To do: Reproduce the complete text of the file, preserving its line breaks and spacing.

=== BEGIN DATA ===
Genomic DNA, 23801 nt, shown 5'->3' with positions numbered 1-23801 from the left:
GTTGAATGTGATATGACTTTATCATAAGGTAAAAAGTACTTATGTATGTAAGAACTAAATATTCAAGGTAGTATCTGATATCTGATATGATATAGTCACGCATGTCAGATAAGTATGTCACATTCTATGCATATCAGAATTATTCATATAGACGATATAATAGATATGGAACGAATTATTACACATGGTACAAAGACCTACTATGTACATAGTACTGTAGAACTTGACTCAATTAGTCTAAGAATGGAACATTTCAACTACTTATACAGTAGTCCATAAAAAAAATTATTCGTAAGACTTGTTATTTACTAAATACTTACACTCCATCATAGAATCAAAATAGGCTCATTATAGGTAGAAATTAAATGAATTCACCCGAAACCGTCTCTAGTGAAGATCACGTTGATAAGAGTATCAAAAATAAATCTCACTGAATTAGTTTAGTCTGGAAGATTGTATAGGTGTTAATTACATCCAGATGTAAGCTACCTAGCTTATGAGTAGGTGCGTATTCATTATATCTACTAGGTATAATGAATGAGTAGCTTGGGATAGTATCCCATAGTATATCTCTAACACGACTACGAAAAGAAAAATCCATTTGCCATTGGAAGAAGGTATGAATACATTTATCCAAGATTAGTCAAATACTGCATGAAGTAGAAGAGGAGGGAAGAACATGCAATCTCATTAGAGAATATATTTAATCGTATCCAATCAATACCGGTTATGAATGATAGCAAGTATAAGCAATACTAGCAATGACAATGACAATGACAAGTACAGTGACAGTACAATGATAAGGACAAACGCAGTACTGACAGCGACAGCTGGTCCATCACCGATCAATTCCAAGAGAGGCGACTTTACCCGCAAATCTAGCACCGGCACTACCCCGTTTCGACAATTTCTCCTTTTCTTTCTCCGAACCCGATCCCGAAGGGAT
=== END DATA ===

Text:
Genomic DNA, 23801 nt, shown 5'->3' with positions numbered 1-23801 from the left:
GTTGAATGTGATATGACTTTATCATAAGGTAAAAAGTACTTATGTATGTAAGAACTAAATATTCAAGGTAGTATCTGATATCTGATATGATATAGTCACGCATGTCAGATAAGTATGTCACATTCTATGCATATCAGAATTATTCATATAGACGATATAATAGATATGGAACGAATTATTACACATGGTACAAAGACCTACTATGTACATAGTACTGTAGAACTTGACTCAATTAGTCTAAGAATGGAACATTTCAACTACTTATACAGTAGTCCATAAAAAAAATTATTCGTAAGACTTGTTATTTACTAAATACTTACACTCCATCATAGAATCAAAATAGGCTCATTATAGGTAGAAATTAAATGAATTCACCCGAAACCGTCTCTAGTGAAGATCACGTTGATAAGAGTATCAAAAATAAATCTCACTGAATTAGTTTAGTCTGGAAGATTGTATAGGTGTTAATTACATCCAGATGTAAGCTACCTAGCTTATGAGTAGGTGCGTATTCATTATATCTACTAGGTATAATGAATGAGTAGCTTGGGATAGTATCCCATAGTATATCTCTAACACGACTACGAAAAGAAAAATCCATTTGCCATTGGAAGAAGGTATGAATACATTTATCCAAGATTAGTCAAATACTGCATGAAGTAGAAGAGGAGGGAAGAACATGCAATCTCATTAGAGAATATATTTAATCGTATCCAATCAATACCGGTTATGAATGATAGCAAGTATAAGCAATACTAGCAATGACAATGACAATGACAAGTACAGTGACAGTACAATGATAAGGACAAACGCAGTACTGACAGCGACAGCTGGTCCATCACCGATCAATTCCAAGAGAGGCGACTTTACCCGCAAATCTAGCACCGGCACTACCCCGTTTCGACAATTTCTCCTTTTCTTTCTCCGAACCCGATCCCGAAGGGAT